Do you think it would be better to get work experience instead of choosing law review? If two people interviewed and one person had done a lot of substantive legal work during school and had solid grades. While the other was on law review, but obtained little work experience during school, which would be more impressive? I don't know the answer, but I was just wondering what your thoughts were?


Bigs -

A fair question.  The answer, like it or not, is . . . law review.  Why?  Because legal employers know that law graduates must be trained. 

Wouldn't that favor experience over a credential such as law review?  It should, but in general no.  Top firms will generally only respect other top firms' training.  Top firms' standards are, of course, top 10/law review, for the reasons mentioned above.  As might be apparent, having law review is extremely helpful in lining up the summer clerkship that is in turn extremely helpful--if not a prerequisite--to lining up that biglaw job.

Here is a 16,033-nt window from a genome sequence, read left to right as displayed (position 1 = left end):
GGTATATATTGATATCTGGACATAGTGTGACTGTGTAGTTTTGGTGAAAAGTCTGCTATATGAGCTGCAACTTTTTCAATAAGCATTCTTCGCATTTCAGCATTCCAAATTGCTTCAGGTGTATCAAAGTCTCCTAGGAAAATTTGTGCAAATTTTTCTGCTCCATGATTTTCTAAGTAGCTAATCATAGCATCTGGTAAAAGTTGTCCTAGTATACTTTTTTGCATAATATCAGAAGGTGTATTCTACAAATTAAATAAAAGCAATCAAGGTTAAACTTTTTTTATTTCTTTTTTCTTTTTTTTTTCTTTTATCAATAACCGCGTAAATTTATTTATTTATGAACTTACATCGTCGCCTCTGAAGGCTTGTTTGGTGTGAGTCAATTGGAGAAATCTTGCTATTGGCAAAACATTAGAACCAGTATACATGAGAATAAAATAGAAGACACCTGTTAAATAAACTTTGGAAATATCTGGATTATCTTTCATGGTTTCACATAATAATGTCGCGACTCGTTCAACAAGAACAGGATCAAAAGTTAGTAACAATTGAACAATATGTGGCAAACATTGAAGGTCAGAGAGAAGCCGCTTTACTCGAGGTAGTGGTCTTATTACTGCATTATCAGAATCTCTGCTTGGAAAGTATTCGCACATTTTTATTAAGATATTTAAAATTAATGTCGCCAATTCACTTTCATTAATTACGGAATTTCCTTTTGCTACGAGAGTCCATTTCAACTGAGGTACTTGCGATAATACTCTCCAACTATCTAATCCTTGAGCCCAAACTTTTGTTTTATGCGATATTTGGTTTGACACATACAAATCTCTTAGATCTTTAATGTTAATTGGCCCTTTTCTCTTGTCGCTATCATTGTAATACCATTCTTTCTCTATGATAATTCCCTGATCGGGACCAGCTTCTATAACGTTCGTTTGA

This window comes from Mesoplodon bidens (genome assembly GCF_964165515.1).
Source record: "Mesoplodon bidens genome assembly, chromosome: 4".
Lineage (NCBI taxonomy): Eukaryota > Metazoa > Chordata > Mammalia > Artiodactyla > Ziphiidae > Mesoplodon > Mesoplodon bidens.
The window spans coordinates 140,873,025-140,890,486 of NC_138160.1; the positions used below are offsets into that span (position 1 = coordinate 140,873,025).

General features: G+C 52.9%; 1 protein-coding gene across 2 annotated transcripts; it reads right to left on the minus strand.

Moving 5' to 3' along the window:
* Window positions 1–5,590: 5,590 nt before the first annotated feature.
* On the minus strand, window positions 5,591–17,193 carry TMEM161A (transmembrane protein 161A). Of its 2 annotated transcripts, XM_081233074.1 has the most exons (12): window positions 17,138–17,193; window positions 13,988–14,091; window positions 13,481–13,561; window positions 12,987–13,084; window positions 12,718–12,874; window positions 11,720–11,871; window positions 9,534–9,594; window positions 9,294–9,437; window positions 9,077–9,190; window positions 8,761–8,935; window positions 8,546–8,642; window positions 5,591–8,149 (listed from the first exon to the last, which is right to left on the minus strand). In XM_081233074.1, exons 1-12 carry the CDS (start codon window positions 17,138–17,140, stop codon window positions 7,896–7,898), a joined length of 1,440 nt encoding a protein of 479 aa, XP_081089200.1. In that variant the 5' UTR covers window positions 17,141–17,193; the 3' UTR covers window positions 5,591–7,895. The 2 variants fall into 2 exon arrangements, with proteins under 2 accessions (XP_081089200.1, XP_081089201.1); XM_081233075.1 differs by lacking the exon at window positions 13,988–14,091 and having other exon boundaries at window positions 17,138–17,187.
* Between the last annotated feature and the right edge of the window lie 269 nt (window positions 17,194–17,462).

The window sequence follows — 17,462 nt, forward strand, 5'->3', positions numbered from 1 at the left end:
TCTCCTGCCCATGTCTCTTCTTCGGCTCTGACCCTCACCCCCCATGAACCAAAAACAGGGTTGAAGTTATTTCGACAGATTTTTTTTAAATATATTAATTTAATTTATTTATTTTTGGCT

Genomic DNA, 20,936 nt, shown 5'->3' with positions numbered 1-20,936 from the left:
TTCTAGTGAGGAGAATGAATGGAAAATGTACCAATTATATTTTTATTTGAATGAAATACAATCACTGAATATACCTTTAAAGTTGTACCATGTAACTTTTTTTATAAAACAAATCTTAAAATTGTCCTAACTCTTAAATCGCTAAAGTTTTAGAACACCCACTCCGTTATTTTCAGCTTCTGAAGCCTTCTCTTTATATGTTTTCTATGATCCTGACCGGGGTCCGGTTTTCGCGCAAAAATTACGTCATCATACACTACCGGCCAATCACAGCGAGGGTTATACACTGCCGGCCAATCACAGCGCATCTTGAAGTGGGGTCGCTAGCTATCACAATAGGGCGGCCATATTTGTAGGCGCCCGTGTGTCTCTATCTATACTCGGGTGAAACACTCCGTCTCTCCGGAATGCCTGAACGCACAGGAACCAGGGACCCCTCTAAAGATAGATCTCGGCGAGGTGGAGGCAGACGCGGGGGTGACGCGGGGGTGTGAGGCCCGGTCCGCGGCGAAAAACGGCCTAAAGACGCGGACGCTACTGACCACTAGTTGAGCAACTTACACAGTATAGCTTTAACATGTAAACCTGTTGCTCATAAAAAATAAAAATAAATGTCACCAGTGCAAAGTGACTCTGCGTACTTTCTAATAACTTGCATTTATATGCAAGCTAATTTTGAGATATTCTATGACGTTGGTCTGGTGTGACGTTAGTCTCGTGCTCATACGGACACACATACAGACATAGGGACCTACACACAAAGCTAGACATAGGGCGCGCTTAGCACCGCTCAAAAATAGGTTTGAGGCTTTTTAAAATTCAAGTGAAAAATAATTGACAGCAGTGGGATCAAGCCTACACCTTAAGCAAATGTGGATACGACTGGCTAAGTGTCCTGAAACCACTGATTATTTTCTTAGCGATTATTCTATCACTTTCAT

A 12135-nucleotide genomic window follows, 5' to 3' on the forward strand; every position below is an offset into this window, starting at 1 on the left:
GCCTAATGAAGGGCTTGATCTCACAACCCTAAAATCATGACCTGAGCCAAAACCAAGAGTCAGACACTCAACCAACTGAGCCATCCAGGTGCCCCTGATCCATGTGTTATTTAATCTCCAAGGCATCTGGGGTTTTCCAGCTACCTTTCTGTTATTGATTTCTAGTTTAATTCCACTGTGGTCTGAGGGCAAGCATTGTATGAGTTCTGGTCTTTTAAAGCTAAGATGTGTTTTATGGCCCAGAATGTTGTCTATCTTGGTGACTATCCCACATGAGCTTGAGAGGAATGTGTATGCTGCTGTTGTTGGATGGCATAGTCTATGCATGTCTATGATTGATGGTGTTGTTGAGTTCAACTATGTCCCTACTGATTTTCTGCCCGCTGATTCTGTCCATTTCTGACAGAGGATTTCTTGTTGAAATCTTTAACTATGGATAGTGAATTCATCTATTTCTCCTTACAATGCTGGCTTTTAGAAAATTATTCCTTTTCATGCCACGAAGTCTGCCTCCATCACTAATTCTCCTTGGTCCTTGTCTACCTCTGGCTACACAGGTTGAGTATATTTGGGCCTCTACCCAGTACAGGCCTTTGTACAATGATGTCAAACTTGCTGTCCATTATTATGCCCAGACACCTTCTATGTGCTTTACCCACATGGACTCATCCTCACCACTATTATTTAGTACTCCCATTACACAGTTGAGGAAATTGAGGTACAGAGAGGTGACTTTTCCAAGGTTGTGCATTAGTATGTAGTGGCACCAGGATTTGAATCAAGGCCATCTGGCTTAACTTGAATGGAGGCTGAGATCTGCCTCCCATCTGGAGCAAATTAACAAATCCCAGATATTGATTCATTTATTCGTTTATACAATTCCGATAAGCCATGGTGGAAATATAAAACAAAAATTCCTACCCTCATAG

Mid- and smaller firms will be more receptive, but they too are focused on their own needs, and assume that the "real" training will begin with them.  They too are generally looking for top student/law review credentials.  For litigators, moot court or the like is a quasi-substitute for law review, but don't kill yourself with the zillion contests in law school  Focus on grades, law review, and staying a good person. (Seriously.)

This is why discussions about law review are generally such as to miss the point.  One ought darned well to push for law review, even if big law is not your destination.  (Psst . . . biglaw is the right destination for a tiny percentage of graduates willing to essentially put their lives on hold for those of their clients.  It's exciting, and of course it pays well, but it is consuming.)